And toss it in the sea?
He went far in the puddles
Between over there and the sky.

Then he turned back to us,
But the wind had unwritten him
Though his hand still clutched
At the worlds of the smoke.

Sibyls’ scattered sheets,
Torn utterance extreme,
What’s he talking about? We never knew.

He believed in simpler words,
But over there is only still here.
And the water’s sheen is no sign.

— Yves Bonnefoy

Dear Naveen,

I have never kept a diary or a notebook. When I am beginning to prepare a book, it happens that I write some sentences or a brief synopsis upon a piece of paper, but as soon as possible I destroy all that, because it is only during the redaction of the actual text that my ideas become clear or even begin to appear. Writing as such is the invention. In other words, I live as far as possible from myself. Trying to reach in me the level of things constant, not transitory. This is what I could say in this occasion, but would I not be the trouble-fête who would spoil the day when all the others celebrate the notebook?

At the end of last month I have been far from Paris for a while, but since a few weeks now I am reading your Brief Rumination about Nothing. I had told you that I was to come back to the house of all my summers until the age of 14 and yes, indeed, we stayed for a week (my daugher and her husband with us) alone in this house for the first time in about 75 years. But not so much has changed and my memories were vivid. And it was a good introduction to my reading of these pages of yours, since they are, as I see them, an experience of time, of its truth, of its delusions. Also, I discover that your imaginations about Macbeth have a great deal of meaning for me. I am very impressed by your relationship with the theatre. I feel close to a lot of its aspects, having written my own imaginary mises en scènes of Hamlet or Othello. I would like to be more fluent in English. It could help me to try to say more. Nevertheless, thank you very much for having sent me these strange and very beautiful pages which I am still reading.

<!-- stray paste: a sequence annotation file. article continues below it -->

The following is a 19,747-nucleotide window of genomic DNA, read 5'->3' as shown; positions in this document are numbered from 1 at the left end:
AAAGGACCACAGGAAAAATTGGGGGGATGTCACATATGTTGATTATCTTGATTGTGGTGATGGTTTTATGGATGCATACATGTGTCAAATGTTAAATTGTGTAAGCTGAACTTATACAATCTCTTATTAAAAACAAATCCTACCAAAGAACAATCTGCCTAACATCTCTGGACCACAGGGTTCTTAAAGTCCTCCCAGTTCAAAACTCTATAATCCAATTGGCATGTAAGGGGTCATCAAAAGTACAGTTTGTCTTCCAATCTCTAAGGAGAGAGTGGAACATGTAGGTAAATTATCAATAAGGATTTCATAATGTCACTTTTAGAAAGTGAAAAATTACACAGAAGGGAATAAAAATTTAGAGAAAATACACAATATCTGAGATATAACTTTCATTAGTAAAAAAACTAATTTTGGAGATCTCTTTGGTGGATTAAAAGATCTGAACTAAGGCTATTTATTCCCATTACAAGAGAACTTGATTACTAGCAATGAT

Looking forward to meeting you in a few weeks now.

Warmest regards,


The Tree on the Rue Descartes

Look at this tall tree, look through it,
It may suffice.

For even in tatters, soiled, a street tree,
It is all of nature, the whole sky,
Birds perch in it, in it wind moves, the sun
Speaks of the same hope, in spite of death.
What luck to have the tree in your street,